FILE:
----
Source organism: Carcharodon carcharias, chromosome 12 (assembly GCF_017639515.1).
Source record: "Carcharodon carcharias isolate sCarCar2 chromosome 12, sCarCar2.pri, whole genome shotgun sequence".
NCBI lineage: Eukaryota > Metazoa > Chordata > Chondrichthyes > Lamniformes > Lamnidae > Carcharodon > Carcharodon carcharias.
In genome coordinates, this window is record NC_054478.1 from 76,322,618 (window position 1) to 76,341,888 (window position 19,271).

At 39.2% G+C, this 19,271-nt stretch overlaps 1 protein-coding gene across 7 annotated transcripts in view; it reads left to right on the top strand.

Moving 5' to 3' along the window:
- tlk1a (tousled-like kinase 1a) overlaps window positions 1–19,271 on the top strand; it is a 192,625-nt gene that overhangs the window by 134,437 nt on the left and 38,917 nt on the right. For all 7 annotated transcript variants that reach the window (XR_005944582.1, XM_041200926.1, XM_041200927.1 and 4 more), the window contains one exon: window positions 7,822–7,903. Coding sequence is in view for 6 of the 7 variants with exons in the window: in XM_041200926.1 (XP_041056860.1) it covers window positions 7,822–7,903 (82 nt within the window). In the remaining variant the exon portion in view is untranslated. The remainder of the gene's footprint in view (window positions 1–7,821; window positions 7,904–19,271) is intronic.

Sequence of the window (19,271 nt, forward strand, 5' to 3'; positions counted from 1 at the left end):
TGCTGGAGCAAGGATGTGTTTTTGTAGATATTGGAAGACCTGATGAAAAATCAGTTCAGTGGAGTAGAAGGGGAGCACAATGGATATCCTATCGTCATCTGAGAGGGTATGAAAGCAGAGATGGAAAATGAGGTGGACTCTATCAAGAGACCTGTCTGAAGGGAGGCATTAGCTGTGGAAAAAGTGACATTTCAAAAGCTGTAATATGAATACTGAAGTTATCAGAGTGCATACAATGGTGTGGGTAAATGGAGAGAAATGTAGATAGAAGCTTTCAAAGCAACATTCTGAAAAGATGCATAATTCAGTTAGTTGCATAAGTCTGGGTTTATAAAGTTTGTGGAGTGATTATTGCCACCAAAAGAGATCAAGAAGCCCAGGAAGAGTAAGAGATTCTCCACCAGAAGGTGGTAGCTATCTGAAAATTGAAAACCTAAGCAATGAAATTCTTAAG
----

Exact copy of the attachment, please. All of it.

Source organism: Carcharodon carcharias, chromosome 12 (assembly GCF_017639515.1).
Source record: "Carcharodon carcharias isolate sCarCar2 chromosome 12, sCarCar2.pri, whole genome shotgun sequence".
NCBI lineage: Eukaryota > Metazoa > Chordata > Chondrichthyes > Lamniformes > Lamnidae > Carcharodon > Carcharodon carcharias.
In genome coordinates, this window is record NC_054478.1 from 76,322,618 (window position 1) to 76,341,888 (window position 19,271).

At 39.2% G+C, this 19,271-nt stretch overlaps 1 protein-coding gene across 7 annotated transcripts in view; it reads left to right on the top strand.

Moving 5' to 3' along the window:
- tlk1a (tousled-like kinase 1a) overlaps window positions 1–19,271 on the top strand; it is a 192,625-nt gene that overhangs the window by 134,437 nt on the left and 38,917 nt on the right. For all 7 annotated transcript variants that reach the window (XR_005944582.1, XM_041200926.1, XM_041200927.1 and 4 more), the window contains one exon: window positions 7,822–7,903. Coding sequence is in view for 6 of the 7 variants with exons in the window: in XM_041200926.1 (XP_041056860.1) it covers window positions 7,822–7,903 (82 nt within the window). In the remaining variant the exon portion in view is untranslated. The remainder of the gene's footprint in view (window positions 1–7,821; window positions 7,904–19,271) is intronic.

Sequence of the window (19,271 nt, forward strand, 5' to 3'; positions counted from 1 at the left end):
TGCTGGAGCAAGGATGTGTTTTTGTAGATATTGGAAGACCTGATGAAAAATCAGTTCAGTGGAGTAGAAGGGGAGCACAATGGATATCCTATCGTCATCTGAGAGGGTATGAAAGCAGAGATGGAAAATGAGGTGGACTCTATCAAGAGACCTGTCTGAAGGGAGGCATTAGCTGTGGAAAAAGTGACATTTCAAAAGCTGTAATATGAATACTGAAGTTATCAGAGTGCATACAATGGTGTGGGTAAATGGAGAGAAATGTAGATAGAAGCTTTCAAAGCAACATTCTGAAAAGATGCATAATTCAGTTAGTTGCATAAGTCTGGGTTTATAAAGTTTGTGGAGTGATTATTGCCACCAAAAGAGATCAAGAAGCCCAGGAAGAGTAAGAGATTCTCCACCAGAAGGTGGTAGCTATCTGAAAATTGAAAACCTAAGCAATGAAATTCTTAAG